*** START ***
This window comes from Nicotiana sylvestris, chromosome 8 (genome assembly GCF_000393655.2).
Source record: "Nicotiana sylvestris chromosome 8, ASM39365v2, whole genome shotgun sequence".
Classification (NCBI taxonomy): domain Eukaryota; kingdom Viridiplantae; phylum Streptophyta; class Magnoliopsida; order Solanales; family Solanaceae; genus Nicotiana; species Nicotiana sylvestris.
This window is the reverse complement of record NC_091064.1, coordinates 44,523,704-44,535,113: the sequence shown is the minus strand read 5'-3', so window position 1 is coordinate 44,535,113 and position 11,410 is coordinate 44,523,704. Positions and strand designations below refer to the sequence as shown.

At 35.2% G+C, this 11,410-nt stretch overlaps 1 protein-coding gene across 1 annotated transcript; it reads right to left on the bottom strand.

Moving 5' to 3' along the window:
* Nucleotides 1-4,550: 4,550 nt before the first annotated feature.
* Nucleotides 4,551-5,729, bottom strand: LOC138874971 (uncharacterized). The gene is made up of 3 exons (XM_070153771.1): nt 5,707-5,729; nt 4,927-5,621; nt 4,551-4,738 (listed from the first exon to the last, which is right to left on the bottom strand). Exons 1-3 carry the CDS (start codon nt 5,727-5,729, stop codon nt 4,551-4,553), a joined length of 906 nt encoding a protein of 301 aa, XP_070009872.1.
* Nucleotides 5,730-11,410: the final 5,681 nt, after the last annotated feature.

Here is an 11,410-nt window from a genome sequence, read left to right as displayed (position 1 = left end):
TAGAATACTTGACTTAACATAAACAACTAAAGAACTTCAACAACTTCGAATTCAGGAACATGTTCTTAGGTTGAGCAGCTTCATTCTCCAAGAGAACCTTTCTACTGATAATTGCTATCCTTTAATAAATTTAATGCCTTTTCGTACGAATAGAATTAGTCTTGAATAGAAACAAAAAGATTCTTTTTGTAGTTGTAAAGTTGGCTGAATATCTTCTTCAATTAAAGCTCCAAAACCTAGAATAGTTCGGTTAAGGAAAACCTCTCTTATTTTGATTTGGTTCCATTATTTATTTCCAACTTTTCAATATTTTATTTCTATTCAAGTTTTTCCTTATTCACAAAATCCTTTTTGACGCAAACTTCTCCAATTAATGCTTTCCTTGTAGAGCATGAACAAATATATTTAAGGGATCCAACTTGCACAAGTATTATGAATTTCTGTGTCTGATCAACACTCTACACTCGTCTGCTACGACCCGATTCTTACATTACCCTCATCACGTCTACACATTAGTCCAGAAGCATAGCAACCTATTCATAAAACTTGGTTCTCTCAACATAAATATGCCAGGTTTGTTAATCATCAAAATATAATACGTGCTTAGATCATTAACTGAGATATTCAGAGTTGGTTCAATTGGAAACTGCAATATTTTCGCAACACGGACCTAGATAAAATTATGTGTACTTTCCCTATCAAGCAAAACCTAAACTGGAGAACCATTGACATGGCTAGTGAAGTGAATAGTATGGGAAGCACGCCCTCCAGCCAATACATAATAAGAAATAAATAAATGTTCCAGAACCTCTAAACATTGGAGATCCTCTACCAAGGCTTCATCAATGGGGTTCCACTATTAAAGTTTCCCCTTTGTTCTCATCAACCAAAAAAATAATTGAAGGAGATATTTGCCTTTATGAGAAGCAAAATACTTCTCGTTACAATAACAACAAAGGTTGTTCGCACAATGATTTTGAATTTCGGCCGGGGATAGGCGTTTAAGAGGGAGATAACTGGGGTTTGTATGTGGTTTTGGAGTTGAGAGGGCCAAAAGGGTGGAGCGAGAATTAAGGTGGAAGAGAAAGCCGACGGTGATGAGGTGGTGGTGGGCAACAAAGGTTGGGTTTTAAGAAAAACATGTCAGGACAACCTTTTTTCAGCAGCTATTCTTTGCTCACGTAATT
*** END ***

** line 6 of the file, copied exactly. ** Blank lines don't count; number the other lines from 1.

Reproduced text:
Moving 5' to 3' along the window: